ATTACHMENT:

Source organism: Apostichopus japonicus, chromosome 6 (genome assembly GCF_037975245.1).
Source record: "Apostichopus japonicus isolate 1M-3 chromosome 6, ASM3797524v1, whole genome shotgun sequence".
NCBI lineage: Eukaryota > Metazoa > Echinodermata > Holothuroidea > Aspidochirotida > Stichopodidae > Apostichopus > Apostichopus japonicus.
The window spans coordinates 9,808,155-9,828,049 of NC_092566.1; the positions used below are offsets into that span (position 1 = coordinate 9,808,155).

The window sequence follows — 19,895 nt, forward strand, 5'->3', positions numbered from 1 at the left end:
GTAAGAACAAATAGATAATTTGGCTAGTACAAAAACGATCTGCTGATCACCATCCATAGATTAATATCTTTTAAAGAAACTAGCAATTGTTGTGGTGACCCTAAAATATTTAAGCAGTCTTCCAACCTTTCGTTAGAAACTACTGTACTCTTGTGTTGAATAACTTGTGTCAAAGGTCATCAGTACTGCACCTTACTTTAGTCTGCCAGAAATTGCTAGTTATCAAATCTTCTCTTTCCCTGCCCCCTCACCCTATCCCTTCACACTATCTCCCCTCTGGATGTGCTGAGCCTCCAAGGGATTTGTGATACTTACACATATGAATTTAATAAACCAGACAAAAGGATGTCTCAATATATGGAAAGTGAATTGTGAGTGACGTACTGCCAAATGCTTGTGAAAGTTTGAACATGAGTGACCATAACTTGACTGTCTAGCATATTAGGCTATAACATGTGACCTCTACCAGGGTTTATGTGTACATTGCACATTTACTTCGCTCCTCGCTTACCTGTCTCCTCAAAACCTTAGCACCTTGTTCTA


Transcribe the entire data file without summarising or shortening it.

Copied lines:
Source organism: Apostichopus japonicus, chromosome 6 (genome assembly GCF_037975245.1).
Source record: "Apostichopus japonicus isolate 1M-3 chromosome 6, ASM3797524v1, whole genome shotgun sequence".
NCBI lineage: Eukaryota > Metazoa > Echinodermata > Holothuroidea > Aspidochirotida > Stichopodidae > Apostichopus > Apostichopus japonicus.
The window spans coordinates 9,808,155-9,828,049 of NC_092566.1; the positions used below are offsets into that span (position 1 = coordinate 9,808,155).

The window sequence follows — 19,895 nt, forward strand, 5'->3', positions numbered from 1 at the left end:
GTAAGAACAAATAGATAATTTGGCTAGTACAAAAACGATCTGCTGATCACCATCCATAGATTAATATCTTTTAAAGAAACTAGCAATTGTTGTGGTGACCCTAAAATATTTAAGCAGTCTTCCAACCTTTCGTTAGAAACTACTGTACTCTTGTGTTGAATAACTTGTGTCAAAGGTCATCAGTACTGCACCTTACTTTAGTCTGCCAGAAATTGCTAGTTATCAAATCTTCTCTTTCCCTGCCCCCTCACCCTATCCCTTCACACTATCTCCCCTCTGGATGTGCTGAGCCTCCAAGGGATTTGTGATACTTACACATATGAATTTAATAAACCAGACAAAAGGATGTCTCAATATATGGAAAGTGAATTGTGAGTGACGTACTGCCAAATGCTTGTGAAAGTTTGAACATGAGTGACCATAACTTGACTGTCTAGCATATTAGGCTATAACATGTGACCTCTACCAGGGTTTATGTGTACATTGCACATTTACTTCGCTCCTCGCTTACCTGTCTCCTCAAAACCTTAGCACCTTGTTCTA